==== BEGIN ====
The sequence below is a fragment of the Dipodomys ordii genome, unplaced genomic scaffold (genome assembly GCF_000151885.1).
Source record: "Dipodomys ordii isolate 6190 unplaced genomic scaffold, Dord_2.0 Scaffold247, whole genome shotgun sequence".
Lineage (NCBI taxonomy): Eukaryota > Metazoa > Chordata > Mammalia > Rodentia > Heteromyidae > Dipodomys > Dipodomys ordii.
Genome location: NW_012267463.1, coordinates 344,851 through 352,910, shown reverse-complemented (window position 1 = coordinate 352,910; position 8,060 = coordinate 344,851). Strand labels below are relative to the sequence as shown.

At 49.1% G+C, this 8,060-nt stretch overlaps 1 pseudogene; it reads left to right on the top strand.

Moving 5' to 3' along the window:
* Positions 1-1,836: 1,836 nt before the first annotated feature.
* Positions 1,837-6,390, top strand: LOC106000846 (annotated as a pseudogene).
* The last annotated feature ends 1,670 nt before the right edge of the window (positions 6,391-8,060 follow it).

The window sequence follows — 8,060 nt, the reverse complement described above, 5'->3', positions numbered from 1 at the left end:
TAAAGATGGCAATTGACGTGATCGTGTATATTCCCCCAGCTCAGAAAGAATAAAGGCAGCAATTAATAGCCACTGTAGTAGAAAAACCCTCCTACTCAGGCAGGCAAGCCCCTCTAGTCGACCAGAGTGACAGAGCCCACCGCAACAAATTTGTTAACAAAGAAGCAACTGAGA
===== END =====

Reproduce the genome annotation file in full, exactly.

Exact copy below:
The sequence below is a fragment of the Dipodomys ordii genome, unplaced genomic scaffold (genome assembly GCF_000151885.1).
Source record: "Dipodomys ordii isolate 6190 unplaced genomic scaffold, Dord_2.0 Scaffold247, whole genome shotgun sequence".
Lineage (NCBI taxonomy): Eukaryota > Metazoa > Chordata > Mammalia > Rodentia > Heteromyidae > Dipodomys > Dipodomys ordii.
Genome location: NW_012267463.1, coordinates 344,851 through 352,910, shown reverse-complemented (window position 1 = coordinate 352,910; position 8,060 = coordinate 344,851). Strand labels below are relative to the sequence as shown.

At 49.1% G+C, this 8,060-nt stretch overlaps 1 pseudogene; it reads left to right on the top strand.

Moving 5' to 3' along the window:
* Positions 1-1,836: 1,836 nt before the first annotated feature.
* Positions 1,837-6,390, top strand: LOC106000846 (annotated as a pseudogene).
* The last annotated feature ends 1,670 nt before the right edge of the window (positions 6,391-8,060 follow it).

The window sequence follows — 8,060 nt, the reverse complement described above, 5'->3', positions numbered from 1 at the left end:
TAAAGATGGCAATTGACGTGATCGTGTATATTCCCCCAGCTCAGAAAGAATAAAGGCAGCAATTAATAGCCACTGTAGTAGAAAAACCCTCCTACTCAGGCAGGCAAGCCCCTCTAGTCGACCAGAGTGACAGAGCCCACCGCAACAAATTTGTTAACAAAGAAGCAACTGAGA